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Concerto for Clarinet and Wind Ensemble (Ticheli)

From Wind Repertory Project
Frank Ticheli

Frank Ticheli


General Info

Year: 2010
Duration: c. 21:25
Difficulty: VI (see Ratings for explanation)
Publisher: Manhattan Beach Music
Cost: Score and Parts - $395.00   |   Score Only - $95.00


Movements

1. Rhapsody for George – 6:40
2. Song for Aaron – 6:50
3. Riffs for Lenny – 7:00


Instrumentation

Full Score
C Piccolo
Flute I-II
Oboe I-II
Bassoon I-II
B-flat Soprano Clarinet I-II-III
Solo B-flat Clarinet
B-flat Bass Clarinet
E-flat Alto Saxophone I-II
B-flat Tenor Saxophone
E-flat Baritone Saxophone
B-flat Trumpet I-II
Horn in F I-II
Trombone I-II-III
Euphonium (Bass Clef & Treble Clef)
Tuba
String Bass
Piano
Timpani
Percussion I-II-III-IV, including:

  • Bass Drum
  • Bongos
  • Brake Drum
  • Flexitones
  • Glockenspiel
  • Marimba
  • Pedal Bass Drum
  • Ratchet
  • Ride Cymbal
  • Slapstick
  • Snare Drum
  • Suspended Cymbal (2)
  • Tambourine
  • Triangle
  • Vibraphone
  • Vibra-slap
  • Wood Block
  • Xylophone


Errata

None discovered thus far.


Program Notes

Frank Ticheli’s Concerto for Clarinet takes inspiration from Aaron Copland, Leonard Bernstein and George Gershwin. It is demanding for the band and wildly demanding for the soloist. The first and third movements feature endlessly energetic rhythms and shifting textures with no melodies (you won’t miss them at all). The second movement is a beautiful hymn, tranquil and evocative.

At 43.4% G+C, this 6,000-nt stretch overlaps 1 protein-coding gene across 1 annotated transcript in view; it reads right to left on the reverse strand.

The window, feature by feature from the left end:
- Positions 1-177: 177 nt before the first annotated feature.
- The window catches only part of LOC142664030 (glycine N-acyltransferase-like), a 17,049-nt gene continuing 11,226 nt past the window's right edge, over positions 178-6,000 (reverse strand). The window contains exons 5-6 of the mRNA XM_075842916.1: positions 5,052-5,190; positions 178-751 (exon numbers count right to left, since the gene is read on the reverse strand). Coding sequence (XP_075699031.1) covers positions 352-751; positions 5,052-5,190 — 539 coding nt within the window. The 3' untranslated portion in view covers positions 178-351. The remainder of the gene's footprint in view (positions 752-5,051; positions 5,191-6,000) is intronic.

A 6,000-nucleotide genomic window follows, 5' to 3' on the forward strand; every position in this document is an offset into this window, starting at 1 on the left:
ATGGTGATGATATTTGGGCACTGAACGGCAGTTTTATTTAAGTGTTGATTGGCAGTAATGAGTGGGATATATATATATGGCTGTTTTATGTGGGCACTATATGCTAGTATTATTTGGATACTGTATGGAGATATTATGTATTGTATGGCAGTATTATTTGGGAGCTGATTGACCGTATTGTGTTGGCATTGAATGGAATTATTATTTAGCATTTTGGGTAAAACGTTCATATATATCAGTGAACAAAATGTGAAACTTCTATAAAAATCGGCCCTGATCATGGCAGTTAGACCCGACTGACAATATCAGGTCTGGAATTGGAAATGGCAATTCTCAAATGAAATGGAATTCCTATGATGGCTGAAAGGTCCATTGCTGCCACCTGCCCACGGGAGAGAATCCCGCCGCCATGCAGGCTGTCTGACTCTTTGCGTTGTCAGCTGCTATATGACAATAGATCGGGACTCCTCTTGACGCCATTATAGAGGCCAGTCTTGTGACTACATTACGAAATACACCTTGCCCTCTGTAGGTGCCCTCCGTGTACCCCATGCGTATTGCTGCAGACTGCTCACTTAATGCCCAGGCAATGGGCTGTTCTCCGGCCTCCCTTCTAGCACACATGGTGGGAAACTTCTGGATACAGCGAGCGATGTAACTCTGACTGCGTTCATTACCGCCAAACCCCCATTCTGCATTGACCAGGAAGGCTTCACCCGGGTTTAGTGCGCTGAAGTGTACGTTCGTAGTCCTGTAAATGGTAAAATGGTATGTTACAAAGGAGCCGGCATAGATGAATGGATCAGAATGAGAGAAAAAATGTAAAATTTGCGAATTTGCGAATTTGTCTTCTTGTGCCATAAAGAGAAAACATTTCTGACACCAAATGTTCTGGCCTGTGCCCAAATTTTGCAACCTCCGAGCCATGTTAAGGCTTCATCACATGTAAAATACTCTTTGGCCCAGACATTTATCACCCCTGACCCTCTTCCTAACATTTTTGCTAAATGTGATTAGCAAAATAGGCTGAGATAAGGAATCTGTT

- Program Note by David Branter for the Pacific Symphonic Wind Ensemble


I had been hoping to compose a clarinet concerto for years, and so I was delighted when a commission offer came my way from Swedish-American clarinetist Hakan Rosengren. His fiery virtuosity, combined with his poignantly beautiful sound, had a direct influence on my creative decisions throughout the work.

The concerto's three movements are composed as tributes to three 20th-century American icons: George Gershwin, Aaron Copland, and Leonard Bernstein.

The first movement, Rhapsody for George,(after a wink to the famous clarinet solo – with thanks to the Gershwin estate for approving this) is built largely from chromatic, jazzy, relentless flurries of 16th notes, volleyed back and forth between the soloist and the ensemble. This high-speed game is intensified by a walking bass line, jazzy syncopations, and heavy backbeats that come and go at will.

The second movement, Song for Aaron, evokes the gentle, open-aired quality sometimes heard in Copland's slow movements. If the listener notices a song-like quality here, it may be because it was originally composed for voice (An American Dream, for soprano and orchestra, mv't. 6). Thus, this movement is an adaptation of my earlier work, but altered significantly to suit the unique lyrical traits of the clarinet.

While composing the final movement, Riffs for Lenny, I imagined Bernstein perched on a pulpit (a podium?), passionately preaching about Music as a powerful and necessary force for humanity. In a sense, I pay tribute to his lifelong enthusiasm, unleashed through his conducting, composing, performing, teaching, and in countless other ways. Like the opening movement, Riffs for Lenny is somewhat jazzy, but now in a more, sultry, gospel-like manner. It swoons, sighs, seduces, and then suddenly takes off in double-time, dancing all the way.

- Program Note by composer


Commercial Discography


State Ratings

None discovered thus far.


Performances

To submit a performance please join The Wind Repertory Project


Works for Winds by this Composer


References

  • Ticheli, F. (2011). Concerto for Clarinet and Wind Ensemble [score]. Manhattan Beach Music: Brooklyn, N.Y.